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TLS and HTTP signature and fingerprint library

Project description

TS1 - A TLS and HTTP signature and fingerprint library

TS1 is a Python library for building fingerprints of web clients. A fingerprint in this context is a string that identifies a web client. Unlike a cookie, it does not distinguish between web users, but rather between different client software, e.g. different browsers, command line utilities and web libraries.

TS1 can currently calculate two kinds of signatures:

TS1 was created as part of the work on curl-impersonate, a curl fork that fakes its own TLS and HTTP/2 fingerprint to look like a browser.

Important note: TS1 is currently in an alpha stage. The signatures are likely to change slightly in the coming future before it stabilizies.


pip install ts1-signatures

TLS fingerprint

Each web client has a unique TLS fingerprint due to the multitude of ways of configuring the TLS protocol. Specifically, TS1 relies on the TLS client hello message which is the first message sent by the client in a TLS handshake.

In TS1, the parameters of the TLS client hello are encoded into a json (truncated here for clearness):

    "client_hello": {
        "record_version": "TLS_VERSION_1_0",
        "handshake_version": "TLS_VERSION_1_2",
        "session_id_length": 32,
        "ciphersuites": [
        "comp_methods": [
        "extensions": [
                "type": "server_name"
                "type": "extended_master_secret",
                "length": 0
                "type": "renegotiation_info",
                "length": 1
                "type": "supported_groups",
                "length": 10,
                "supported_groups": [

The JSON is then converted to a canonical form, with one space after separators and keys sorted alphabetically:

{"client_hello": {"ciphersuites": ["GREASE", 4865, 4866, 52392, 49171, 49172, 156, 157, 47, 53], "comp_methods": [0], "extensions": [{"type": "server_name"}, {"length": 0, "type": "extended_master_secret"}, {"length": 1, "type": "renegotiation_info"}, {"length": 10, "supported_groups": ["GREASE", 29, 23, 24], "type": "supported_groups"}], "handshake_version": "TLS_VERSION_1_2", "record_version": "TLS_VERSION_1_0", "session_id_length": 32}}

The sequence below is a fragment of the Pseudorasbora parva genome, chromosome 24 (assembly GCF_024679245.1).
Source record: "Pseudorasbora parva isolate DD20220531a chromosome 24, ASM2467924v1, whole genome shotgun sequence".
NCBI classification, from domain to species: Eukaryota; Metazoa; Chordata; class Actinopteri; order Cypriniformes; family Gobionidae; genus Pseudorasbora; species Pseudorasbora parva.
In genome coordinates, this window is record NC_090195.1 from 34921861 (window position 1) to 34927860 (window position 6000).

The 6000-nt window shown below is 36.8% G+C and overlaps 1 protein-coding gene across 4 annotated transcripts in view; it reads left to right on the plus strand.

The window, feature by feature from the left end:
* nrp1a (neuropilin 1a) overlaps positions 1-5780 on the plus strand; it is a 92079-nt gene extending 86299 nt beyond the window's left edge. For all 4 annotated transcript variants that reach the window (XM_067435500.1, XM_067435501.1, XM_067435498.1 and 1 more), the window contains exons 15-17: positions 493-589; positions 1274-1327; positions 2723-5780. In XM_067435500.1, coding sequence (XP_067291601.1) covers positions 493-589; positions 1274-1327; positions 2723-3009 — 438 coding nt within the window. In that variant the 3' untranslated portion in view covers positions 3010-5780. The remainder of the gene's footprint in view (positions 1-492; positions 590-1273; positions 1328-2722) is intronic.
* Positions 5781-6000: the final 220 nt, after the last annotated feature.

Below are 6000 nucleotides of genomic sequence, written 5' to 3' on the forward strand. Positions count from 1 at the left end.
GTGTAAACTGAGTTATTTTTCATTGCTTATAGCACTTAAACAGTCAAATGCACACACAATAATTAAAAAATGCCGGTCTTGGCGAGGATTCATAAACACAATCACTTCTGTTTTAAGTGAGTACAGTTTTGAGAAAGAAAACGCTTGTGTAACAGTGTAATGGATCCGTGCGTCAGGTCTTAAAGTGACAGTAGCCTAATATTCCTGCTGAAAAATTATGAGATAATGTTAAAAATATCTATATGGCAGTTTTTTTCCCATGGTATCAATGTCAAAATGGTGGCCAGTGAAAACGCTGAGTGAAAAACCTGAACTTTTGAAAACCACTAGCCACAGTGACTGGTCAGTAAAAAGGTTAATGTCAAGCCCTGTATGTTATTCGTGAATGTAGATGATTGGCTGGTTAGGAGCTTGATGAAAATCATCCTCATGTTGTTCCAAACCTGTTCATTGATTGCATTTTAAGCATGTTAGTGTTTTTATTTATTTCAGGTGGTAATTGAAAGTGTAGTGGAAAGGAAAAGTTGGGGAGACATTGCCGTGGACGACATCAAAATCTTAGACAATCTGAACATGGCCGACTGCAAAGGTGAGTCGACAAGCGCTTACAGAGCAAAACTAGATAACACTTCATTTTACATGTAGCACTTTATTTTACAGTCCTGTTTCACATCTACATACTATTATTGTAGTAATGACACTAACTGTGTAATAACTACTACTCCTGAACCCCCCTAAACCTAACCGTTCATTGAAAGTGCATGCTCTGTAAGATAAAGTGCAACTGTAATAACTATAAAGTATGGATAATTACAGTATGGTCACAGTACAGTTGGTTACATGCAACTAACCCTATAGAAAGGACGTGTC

which is then hashed with SHA1 to produce the TS1 signature hash:


Compared to JA3

JA3 is a library for creating TLS fingerprints which is already widely adopted. TS1 is similar to JA3 (and was inspired by it) but has the following advantages:

  • TS1 signatures encode more parameters than JA3. While it is possible for two different TLS client hello messages to have the same JA3 signature, it is far less likely with TS1.
  • TS1 signatures are JSON documents which are easier to read and understand by humans, and are forward-compatible with future extensions to the TLS protocol.

The disadvantage of TS1 is that its signatures, in their raw form, are much more verbose and not as succinct as JA3.


ts1.tls.TLSSignature is a class that encodes a TLS client's signature. It has two important functions:

  • TLSSignature.canonicalize() will produce the canonical JSON form.
  • TLSSignature.hash() will return the SHA1 hash as returned by hashlib.sha1

TS1 comes with a utility process_pcap() function to extract signatures from PCAP files:

import ts1

with open("/path/to/pcap", "rb") as pcap:
    for tls_client in ts1.tls.process_pcap(pcap):
        print("Client IP: {}".format(tls_client["src_ip"]))
        # TLSSignature object
        signature = tls_client["signature"]
        print("Client' TLS signature SHA1: {}".format(

HTTP/2 fingerprint

Each web client that supports HTTP/2 sends multiple HTTP/2 frames upon initiating a connection to a server. These frames contain various settings configured by the client. Each web client configures these settings differently, which makes it possible to build an HTTP/2 signature to identify the client.

The HTTP/2 frames are encoded into a JSON format (truncated here for clearness):

    "frames": [
            "frame_type": "SETTINGS",
            "stream_id": 0,
            "settings": [
                    "id": 1,
                    "value": 65536
                    "id": 4,
                    "value": 131072
                    "id": 5,
                    "value": 16384
            "frame_type": "WINDOW_UPDATE",
            "stream_id": 0,
            "window_size_increment": 12517377
            "frame_type": "PRIORITY",
            "stream_id": 3,
            "priority": {
                "dep_stream_id": 0,
                "weight": 201,
                "exclusive": false
            "frame_type": "HEADERS",
            "stream_id": 15,
            "pseudo_headers": [

which, as in the TLS case, is converted to a canonical form and hashed to produce a SHA1 hash:



ts1.http2.HTTP2Signature is a class that encodes an HTTP/2 signature. It has two important functions:

  • HTTP2Signature.canonicalize() will produce the canonical JSON form.
  • HTTP2Signature.hash() will return the SHA1 hash as returned by hashlib.sha1

TS1 comes with a utility process_nghttpd_log() function to extract signatures from nghttpd log (nghttpd is a small HTTP/2 server):

import ts1

with open("/path/to/log", "r") as logfile:
    for http2_client in ts1.http2.process_nghttpd_log(
        print("Client ID: {}".format(http2_client["client_id"]))
        # HTTP2Signature object
        signature = http2_client["signature"]
        print("Client's HTTP/2 signature SHA1: {}".format(

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